Star Wars didn’t change my life, so much as it shaped it.
I was five and a half years old in 1977 when Star Wars (yes, Star Wars, not A New Hope) was released to theaters. This was back in the days when parents could drop their kids off at the movie theater and leave them on their own without (much) concern about someone absconding with their offspring. My best friend and I were dropped off at the old Inland Cinema in San Bernardino one summer day to see the movie; I don’t know if we were clamoring to see it or if our parents just thought it’d be a good, inexpensive way to get us out of their hair for a bit.
I don’t really remember exactly how I felt before seeing Star Wars for the first time, but I do know that afterward it compelled my friend and me to commit our first minor criminal act, as, after the movie was over, we called our parents on the payphone in the lobby (kids, ask your parents what a payphone is), asked if we could stay for the next showing and then walked back into the theater and watched it all over again.
For something to drive me to commit such a horrible, heinous act at such a young age, I must’ve thought it was something special (in my defense, I was five and thought the ticket was an all day, all access pass).
Of course, after seeing it (twice), I, along with just about every single kid in the country, went Star Wars crazy: the movie; the toys; the trading cards; the comics; anything we could get our mitts on, we gobbled it up with abandon. Seeing as how this was in the days before DVDs and instant accessibility on the internet, once the movie left theaters (and in between theatrical re-releases), we were left with only our imaginations and those ancillary materials to take us back to that galaxy far, far away. With our figures and ships and our mind’s eye, we could go to locations from the movie (granted, there were really only three locales in the first movie), planets found in the comic books or places hinted at by the one kid that everyone knew who had a membership in the fanclub and read about it in the Bantha Tracks newsletter. Millions of imaginations were sparked as a result of the play time spent with the toys.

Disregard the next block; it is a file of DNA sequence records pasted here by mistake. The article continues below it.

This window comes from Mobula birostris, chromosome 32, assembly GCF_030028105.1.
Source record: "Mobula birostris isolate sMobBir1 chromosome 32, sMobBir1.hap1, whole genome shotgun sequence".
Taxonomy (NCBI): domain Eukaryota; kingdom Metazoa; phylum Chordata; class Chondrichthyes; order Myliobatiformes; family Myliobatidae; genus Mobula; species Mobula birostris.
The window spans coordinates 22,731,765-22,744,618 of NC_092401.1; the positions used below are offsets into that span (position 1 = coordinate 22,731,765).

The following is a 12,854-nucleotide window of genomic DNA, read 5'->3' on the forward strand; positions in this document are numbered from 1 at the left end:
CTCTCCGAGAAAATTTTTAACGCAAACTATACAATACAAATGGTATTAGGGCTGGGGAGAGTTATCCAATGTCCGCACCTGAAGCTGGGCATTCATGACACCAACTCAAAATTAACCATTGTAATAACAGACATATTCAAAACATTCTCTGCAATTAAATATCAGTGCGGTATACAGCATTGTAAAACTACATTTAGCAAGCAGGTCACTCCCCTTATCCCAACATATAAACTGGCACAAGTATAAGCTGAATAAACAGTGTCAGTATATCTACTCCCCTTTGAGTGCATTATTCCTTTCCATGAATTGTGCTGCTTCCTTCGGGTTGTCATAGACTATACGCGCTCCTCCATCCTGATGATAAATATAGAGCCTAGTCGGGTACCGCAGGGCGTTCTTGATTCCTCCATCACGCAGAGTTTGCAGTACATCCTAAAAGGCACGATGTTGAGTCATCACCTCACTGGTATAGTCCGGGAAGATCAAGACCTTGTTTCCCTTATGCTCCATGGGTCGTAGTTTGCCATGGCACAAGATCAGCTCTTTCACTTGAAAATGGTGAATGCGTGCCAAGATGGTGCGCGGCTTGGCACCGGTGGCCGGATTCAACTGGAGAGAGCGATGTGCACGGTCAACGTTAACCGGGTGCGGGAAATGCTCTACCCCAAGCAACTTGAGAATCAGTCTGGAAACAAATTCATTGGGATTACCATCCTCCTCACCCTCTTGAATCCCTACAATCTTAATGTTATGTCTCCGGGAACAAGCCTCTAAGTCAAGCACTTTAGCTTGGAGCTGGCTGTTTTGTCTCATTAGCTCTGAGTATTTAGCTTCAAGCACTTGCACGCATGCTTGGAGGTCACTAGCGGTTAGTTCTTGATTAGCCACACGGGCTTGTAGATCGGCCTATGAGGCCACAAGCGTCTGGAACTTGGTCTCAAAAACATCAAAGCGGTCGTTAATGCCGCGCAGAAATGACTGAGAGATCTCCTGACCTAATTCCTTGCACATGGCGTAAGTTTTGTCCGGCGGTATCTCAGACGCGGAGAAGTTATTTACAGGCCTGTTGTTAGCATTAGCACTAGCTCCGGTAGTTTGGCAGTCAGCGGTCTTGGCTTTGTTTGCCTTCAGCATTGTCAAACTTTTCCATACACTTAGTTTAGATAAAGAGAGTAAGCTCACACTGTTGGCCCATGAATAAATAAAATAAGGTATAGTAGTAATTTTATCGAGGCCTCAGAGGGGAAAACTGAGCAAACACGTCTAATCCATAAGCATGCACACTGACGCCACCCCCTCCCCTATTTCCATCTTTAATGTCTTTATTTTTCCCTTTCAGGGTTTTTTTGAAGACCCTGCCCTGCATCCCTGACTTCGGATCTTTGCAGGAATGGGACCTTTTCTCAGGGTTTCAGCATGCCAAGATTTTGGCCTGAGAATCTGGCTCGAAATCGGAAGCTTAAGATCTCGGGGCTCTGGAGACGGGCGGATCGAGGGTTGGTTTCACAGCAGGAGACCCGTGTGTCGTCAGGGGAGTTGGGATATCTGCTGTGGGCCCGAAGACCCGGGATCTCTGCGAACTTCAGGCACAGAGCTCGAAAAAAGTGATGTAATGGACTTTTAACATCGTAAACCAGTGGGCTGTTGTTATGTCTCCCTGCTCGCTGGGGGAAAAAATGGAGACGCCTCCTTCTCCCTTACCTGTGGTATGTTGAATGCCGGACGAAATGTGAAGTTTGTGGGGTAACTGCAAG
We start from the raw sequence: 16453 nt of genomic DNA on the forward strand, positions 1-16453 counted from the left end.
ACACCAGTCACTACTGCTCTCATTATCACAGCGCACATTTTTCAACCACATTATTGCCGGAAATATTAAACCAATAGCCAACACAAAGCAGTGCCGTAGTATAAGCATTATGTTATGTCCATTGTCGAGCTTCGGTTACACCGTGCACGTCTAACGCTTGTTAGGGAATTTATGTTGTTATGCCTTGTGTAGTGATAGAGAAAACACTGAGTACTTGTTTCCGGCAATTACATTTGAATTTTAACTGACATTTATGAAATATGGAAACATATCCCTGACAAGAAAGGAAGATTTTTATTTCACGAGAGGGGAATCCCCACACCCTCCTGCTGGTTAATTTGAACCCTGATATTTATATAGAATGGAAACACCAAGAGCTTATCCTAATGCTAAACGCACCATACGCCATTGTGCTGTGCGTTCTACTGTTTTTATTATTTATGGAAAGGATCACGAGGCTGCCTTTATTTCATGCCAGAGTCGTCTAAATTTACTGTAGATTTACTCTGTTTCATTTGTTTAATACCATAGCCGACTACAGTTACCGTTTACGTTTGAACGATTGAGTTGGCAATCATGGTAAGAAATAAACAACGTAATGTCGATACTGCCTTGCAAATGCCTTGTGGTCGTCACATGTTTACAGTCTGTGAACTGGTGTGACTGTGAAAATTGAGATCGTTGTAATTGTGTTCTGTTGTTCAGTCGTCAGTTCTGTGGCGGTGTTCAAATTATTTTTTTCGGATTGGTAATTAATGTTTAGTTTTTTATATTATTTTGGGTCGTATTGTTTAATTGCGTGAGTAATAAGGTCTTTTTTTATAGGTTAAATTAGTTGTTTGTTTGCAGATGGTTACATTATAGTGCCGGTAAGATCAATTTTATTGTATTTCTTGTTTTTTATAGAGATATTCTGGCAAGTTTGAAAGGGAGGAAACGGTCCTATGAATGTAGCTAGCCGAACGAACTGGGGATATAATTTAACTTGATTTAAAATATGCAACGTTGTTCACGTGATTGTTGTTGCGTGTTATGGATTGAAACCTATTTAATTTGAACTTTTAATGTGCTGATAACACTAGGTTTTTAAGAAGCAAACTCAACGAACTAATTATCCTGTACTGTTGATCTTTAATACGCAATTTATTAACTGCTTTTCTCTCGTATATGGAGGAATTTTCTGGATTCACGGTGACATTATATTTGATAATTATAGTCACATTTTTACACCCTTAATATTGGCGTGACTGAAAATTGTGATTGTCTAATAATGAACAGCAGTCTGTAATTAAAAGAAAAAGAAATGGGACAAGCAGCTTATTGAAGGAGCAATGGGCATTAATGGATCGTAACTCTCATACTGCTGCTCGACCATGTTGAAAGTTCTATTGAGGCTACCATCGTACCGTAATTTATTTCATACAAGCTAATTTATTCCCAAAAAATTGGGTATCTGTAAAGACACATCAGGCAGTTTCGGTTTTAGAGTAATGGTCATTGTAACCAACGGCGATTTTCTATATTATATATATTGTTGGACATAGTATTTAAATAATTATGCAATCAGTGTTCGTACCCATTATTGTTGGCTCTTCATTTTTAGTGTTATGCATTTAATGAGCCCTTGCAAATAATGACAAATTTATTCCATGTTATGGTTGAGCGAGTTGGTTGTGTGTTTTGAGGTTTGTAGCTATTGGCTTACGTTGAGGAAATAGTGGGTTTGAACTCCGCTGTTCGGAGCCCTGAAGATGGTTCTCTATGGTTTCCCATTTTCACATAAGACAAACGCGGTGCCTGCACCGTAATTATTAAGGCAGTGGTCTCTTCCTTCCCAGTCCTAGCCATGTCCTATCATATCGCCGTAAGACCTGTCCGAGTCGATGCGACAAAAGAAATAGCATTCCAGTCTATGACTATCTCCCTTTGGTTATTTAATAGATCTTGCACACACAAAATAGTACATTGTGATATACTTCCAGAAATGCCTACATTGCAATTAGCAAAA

Forty years later, I’m still a dyed-in-the-wool Star Wars fan (I’d go so far as to proudly say I’m a Star Wars geek); I still collect Star Wars toys and knick-knacks, much to my wife’s chagrin sometimes; I have a few figures on my desk at work; even though I have several versions of the movies in different formats, I’ll still catch them when they’re shown on TV; I even took a trip out to Death Valley with some fellow fanatics (and my long-suffering wife in tow) a few years ago to see some of the filming locations used in the series. Trust me, you’ve not seen anything until you’ve witnessed five (allegedly) grown men geeking out over a bunch of rock formations and recreating movie scenes with action figures.
These bits and pieces of the movie, both the physical and the intangible, take me back to when things were a lot simpler and the world was a much bigger, wide open place. Seeing the opening phrase of every movie in the series, “A long time ago, in a galaxy far, far away…,” never ceases to send a shiver of excitement and anticipation up and down my spine, just as it has done since the very first time I read the words.
Some may think that these childlike ways should’ve been left behind long ago; while I mostly agree with these people, I point out to them that I’ve not grown up yet – and have no plans to do so any time soon. Not while there’s a galaxy far, far away to explore.